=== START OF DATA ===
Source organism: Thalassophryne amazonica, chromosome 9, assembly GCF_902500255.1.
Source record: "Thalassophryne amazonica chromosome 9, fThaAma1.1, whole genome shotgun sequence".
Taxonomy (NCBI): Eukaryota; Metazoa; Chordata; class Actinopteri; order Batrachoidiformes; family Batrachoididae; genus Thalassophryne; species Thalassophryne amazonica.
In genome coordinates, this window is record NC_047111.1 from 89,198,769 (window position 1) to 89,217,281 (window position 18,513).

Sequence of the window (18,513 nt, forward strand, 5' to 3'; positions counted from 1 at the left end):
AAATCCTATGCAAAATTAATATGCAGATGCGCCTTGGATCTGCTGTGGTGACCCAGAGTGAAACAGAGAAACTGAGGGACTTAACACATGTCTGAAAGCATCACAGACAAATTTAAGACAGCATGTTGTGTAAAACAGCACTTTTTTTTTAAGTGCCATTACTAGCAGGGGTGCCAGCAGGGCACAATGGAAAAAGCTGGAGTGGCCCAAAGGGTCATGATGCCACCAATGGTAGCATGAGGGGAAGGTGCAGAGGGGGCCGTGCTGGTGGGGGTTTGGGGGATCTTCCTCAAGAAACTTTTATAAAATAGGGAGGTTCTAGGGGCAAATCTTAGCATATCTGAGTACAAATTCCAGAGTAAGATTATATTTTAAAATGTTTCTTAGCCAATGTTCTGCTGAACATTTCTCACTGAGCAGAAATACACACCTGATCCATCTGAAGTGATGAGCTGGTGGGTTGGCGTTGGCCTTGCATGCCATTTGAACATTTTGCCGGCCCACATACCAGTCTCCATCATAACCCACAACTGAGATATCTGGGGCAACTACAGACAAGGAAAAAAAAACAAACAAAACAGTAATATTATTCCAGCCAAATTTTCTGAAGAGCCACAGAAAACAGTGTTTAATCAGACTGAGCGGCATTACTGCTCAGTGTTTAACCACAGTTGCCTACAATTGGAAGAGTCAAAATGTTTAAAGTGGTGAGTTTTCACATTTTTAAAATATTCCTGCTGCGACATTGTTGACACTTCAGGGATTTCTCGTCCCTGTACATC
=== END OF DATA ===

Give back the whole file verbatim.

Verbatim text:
Source organism: Thalassophryne amazonica, chromosome 9, assembly GCF_902500255.1.
Source record: "Thalassophryne amazonica chromosome 9, fThaAma1.1, whole genome shotgun sequence".
Taxonomy (NCBI): Eukaryota; Metazoa; Chordata; class Actinopteri; order Batrachoidiformes; family Batrachoididae; genus Thalassophryne; species Thalassophryne amazonica.
In genome coordinates, this window is record NC_047111.1 from 89,198,769 (window position 1) to 89,217,281 (window position 18,513).

Sequence of the window (18,513 nt, forward strand, 5' to 3'; positions counted from 1 at the left end):
AAATCCTATGCAAAATTAATATGCAGATGCGCCTTGGATCTGCTGTGGTGACCCAGAGTGAAACAGAGAAACTGAGGGACTTAACACATGTCTGAAAGCATCACAGACAAATTTAAGACAGCATGTTGTGTAAAACAGCACTTTTTTTTTAAGTGCCATTACTAGCAGGGGTGCCAGCAGGGCACAATGGAAAAAGCTGGAGTGGCCCAAAGGGTCATGATGCCACCAATGGTAGCATGAGGGGAAGGTGCAGAGGGGGCCGTGCTGGTGGGGGTTTGGGGGATCTTCCTCAAGAAACTTTTATAAAATAGGGAGGTTCTAGGGGCAAATCTTAGCATATCTGAGTACAAATTCCAGAGTAAGATTATATTTTAAAATGTTTCTTAGCCAATGTTCTGCTGAACATTTCTCACTGAGCAGAAATACACACCTGATCCATCTGAAGTGATGAGCTGGTGGGTTGGCGTTGGCCTTGCATGCCATTTGAACATTTTGCCGGCCCACATACCAGTCTCCATCATAACCCACAACTGAGATATCTGGGGCAACTACAGACAAGGAAAAAAAAACAAACAAAACAGTAATATTATTCCAGCCAAATTTTCTGAAGAGCCACAGAAAACAGTGTTTAATCAGACTGAGCGGCATTACTGCTCAGTGTTTAACCACAGTTGCCTACAATTGGAAGAGTCAAAATGTTTAAAGTGGTGAGTTTTCACATTTTTAAAATATTCCTGCTGCGACATTGTTGACACTTCAGGGATTTCTCGTCCCTGTACATC